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Draft genome of a commonly misdiagnosed multidrug resistant pathogen Candida auris.

Chatterjee S, Alampalli SV, Nageshan RK, Chettiar ST, Joshi S, Tatu US - BMC Genomics (2015)

Bottom Line: More than 99.5 % of the C. auris genomic reads did not align to the current whole (or draft) genome sequences of Candida albicans, Candida lusitaniae, Candida glabrata and Saccharomyces cerevisiae; thereby indicating its divergence from the active Candida clade.Comparison with the well-studied species Candida albicans showed that it shares significant virulence attributes with other pathogenic Candida species such as oligopeptide transporters, mannosyl transfersases, secreted proteases and genes involved in biofilm formation.Owing to its diversity at the genomic scale; we expect the genome sequence to be a useful resource to map species specific differences that will help develop accurate diagnostic markers and better drug targets.

View Article: PubMed Central - PubMed

Affiliation: Department of Biochemistry, Indian Institute of Science, Bengaluru, Karnataka, India, 560012. sharanya@biochem.iisc.ernet.in.

ABSTRACT

Background: Candida auris is a multidrug resistant, emerging agent of fungemia in humans. Its actual global distribution remains obscure as the current commercial methods of clinical diagnosis misidentify it as C. haemulonii. Here we report the first draft genome of C. auris to explore the genomic basis of virulence and unique differences that could be employed for differential diagnosis.

Results: More than 99.5 % of the C. auris genomic reads did not align to the current whole (or draft) genome sequences of Candida albicans, Candida lusitaniae, Candida glabrata and Saccharomyces cerevisiae; thereby indicating its divergence from the active Candida clade. The genome spans around 12.49 Mb with 8527 predicted genes. Functional annotation revealed that among the sequenced Candida species, it is closest to the hemiascomycete species Clavispora lusitaniae. Comparison with the well-studied species Candida albicans showed that it shares significant virulence attributes with other pathogenic Candida species such as oligopeptide transporters, mannosyl transfersases, secreted proteases and genes involved in biofilm formation. We also identified a plethora of transporters belonging to the ABC and major facilitator superfamily along with known MDR transcription factors which explained its high tolerance to antifungal drugs.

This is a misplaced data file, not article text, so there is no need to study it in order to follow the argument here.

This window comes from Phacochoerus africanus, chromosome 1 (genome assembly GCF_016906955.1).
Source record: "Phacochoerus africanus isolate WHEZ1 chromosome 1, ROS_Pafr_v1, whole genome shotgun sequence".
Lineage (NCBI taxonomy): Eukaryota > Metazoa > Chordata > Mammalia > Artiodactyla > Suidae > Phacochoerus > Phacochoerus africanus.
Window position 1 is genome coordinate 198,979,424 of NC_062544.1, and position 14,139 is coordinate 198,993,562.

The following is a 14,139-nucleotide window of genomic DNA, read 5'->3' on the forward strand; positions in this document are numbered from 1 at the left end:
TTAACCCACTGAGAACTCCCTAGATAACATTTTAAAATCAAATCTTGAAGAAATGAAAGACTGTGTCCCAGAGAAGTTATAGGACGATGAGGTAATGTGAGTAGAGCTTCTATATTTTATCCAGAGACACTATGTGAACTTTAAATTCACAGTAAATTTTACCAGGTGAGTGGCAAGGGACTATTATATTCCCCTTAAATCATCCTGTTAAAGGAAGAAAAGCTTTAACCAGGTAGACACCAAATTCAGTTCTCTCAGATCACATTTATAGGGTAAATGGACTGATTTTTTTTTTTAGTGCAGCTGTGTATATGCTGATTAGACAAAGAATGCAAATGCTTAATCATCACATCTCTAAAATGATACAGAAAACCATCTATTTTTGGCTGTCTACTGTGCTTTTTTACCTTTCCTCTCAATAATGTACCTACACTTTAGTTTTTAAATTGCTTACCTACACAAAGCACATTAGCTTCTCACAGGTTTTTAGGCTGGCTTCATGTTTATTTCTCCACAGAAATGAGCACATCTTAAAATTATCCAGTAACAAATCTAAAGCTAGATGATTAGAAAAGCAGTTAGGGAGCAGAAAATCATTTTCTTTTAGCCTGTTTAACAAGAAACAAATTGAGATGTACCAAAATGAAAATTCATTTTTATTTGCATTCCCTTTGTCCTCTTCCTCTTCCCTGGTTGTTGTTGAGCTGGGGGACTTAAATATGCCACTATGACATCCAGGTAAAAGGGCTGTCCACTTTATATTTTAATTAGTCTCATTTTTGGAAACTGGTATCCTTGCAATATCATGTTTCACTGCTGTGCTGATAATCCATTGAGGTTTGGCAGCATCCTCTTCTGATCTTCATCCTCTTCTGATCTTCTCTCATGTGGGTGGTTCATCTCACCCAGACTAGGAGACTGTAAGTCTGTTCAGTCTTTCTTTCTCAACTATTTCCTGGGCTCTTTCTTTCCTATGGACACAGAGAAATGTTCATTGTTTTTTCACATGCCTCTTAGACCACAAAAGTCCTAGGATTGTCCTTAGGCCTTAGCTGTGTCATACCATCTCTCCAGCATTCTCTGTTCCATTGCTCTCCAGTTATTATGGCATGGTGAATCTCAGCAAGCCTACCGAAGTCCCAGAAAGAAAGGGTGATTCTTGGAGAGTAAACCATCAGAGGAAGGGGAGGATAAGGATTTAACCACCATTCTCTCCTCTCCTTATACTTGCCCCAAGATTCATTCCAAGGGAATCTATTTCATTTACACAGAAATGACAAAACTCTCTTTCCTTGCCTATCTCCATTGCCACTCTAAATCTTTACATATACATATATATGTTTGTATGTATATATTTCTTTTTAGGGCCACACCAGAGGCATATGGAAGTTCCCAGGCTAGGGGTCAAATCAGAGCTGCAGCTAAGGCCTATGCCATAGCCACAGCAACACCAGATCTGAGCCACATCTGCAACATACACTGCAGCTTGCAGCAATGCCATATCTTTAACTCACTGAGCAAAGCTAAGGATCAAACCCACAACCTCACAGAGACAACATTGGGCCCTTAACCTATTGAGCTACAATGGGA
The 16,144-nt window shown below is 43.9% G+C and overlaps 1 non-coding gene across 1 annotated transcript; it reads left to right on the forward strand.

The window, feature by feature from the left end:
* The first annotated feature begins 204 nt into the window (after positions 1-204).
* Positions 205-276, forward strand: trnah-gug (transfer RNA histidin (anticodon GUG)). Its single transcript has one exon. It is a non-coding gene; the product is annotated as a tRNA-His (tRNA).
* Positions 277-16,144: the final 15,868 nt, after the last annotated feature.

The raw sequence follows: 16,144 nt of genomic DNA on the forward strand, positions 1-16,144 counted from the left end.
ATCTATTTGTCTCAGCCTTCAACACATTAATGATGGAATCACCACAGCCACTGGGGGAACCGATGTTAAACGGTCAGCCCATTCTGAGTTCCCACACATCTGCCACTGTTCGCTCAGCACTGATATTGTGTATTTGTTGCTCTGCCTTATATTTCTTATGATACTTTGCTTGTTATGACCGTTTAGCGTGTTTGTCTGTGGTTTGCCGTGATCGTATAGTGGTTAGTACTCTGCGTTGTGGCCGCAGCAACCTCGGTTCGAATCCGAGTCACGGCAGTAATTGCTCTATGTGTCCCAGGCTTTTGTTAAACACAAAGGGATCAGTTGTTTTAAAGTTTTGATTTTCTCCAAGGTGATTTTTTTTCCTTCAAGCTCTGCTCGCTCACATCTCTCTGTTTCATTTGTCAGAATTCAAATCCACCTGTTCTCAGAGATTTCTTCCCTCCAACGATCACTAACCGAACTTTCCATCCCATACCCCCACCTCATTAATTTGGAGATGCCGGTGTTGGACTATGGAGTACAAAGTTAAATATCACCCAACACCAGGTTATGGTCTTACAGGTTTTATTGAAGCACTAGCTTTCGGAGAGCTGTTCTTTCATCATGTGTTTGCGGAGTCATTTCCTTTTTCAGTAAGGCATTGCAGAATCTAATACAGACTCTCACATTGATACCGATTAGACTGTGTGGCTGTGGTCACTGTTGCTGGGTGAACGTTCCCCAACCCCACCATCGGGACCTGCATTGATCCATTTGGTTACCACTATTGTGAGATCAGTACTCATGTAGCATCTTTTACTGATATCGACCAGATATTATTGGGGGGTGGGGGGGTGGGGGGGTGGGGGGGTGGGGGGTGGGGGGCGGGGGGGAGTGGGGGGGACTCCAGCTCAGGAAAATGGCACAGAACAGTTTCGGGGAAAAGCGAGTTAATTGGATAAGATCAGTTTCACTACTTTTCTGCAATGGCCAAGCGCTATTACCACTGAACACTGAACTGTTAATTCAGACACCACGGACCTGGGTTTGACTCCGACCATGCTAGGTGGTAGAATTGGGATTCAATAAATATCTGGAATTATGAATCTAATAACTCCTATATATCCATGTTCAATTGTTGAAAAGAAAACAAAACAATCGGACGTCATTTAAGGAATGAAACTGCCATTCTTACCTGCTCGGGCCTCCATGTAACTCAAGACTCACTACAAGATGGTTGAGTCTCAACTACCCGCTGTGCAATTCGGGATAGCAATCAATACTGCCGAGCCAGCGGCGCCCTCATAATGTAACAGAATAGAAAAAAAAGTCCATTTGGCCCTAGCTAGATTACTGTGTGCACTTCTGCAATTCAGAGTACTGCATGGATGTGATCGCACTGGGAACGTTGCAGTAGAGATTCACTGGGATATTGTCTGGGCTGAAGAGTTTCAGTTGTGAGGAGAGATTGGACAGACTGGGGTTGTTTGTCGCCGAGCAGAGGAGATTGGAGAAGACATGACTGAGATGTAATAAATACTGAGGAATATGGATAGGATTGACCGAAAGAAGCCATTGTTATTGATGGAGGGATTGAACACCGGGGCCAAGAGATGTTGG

Conclusions: Our study emphasizes an urgent need for accurate fungal screening methods such as PCR and electrophoretic karyotyping to ensure proper management of fungemia. Our work highlights the potential genetic mechanisms involved in virulence and pathogenicity of an important emerging human pathogen namely C. auris. Owing to its diversity at the genomic scale; we expect the genome sequence to be a useful resource to map species specific differences that will help develop accurate diagnostic markers and better drug targets.

No MeSH data available.


Related in: MedlinePlus

PCR based diagnostic method to differentiate between C. auris and C. haemulonii. a Primers based on C. auris 6684 MFα gene gives a specific amplicon at 400 bp. b Amplification was not seen in the case of C. haemulonii 8176. However, four clinical isolates identified to be C. haemulonii by Manipal Hospital, showed a band at 400 bp. c The PFGE profile of these four clinical isolates was similar to that of C. auris 6684
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Fig8: PCR based diagnostic method to differentiate between C. auris and C. haemulonii. a Primers based on C. auris 6684 MFα gene gives a specific amplicon at 400 bp. b Amplification was not seen in the case of C. haemulonii 8176. However, four clinical isolates identified to be C. haemulonii by Manipal Hospital, showed a band at 400 bp. c The PFGE profile of these four clinical isolates was similar to that of C. auris 6684

Mentions: The sequence of the gene coding mating factor α is unique to each Candida species and therefore we designed PCR primers specifically for MF α gene. This PCR was tested on C. haemulonii 8176 obtained from MTCC, IMTECH and C. auris 6684. As evident in Fig. 8a, C. auris 6684 gave an amplicon at 400 bp which was not seen for C. haemulonii. This test was further extrapolated to other clinical isolates reported to be C. haemulonii and many of them turned to be PCR positive for C. auris (Fig. 8b). The same isolates also showed a similar PFGE pattern (Fig. 8c), thereby confirming the fact that these were misdiagnosed as C. haemulonii.Fig. 8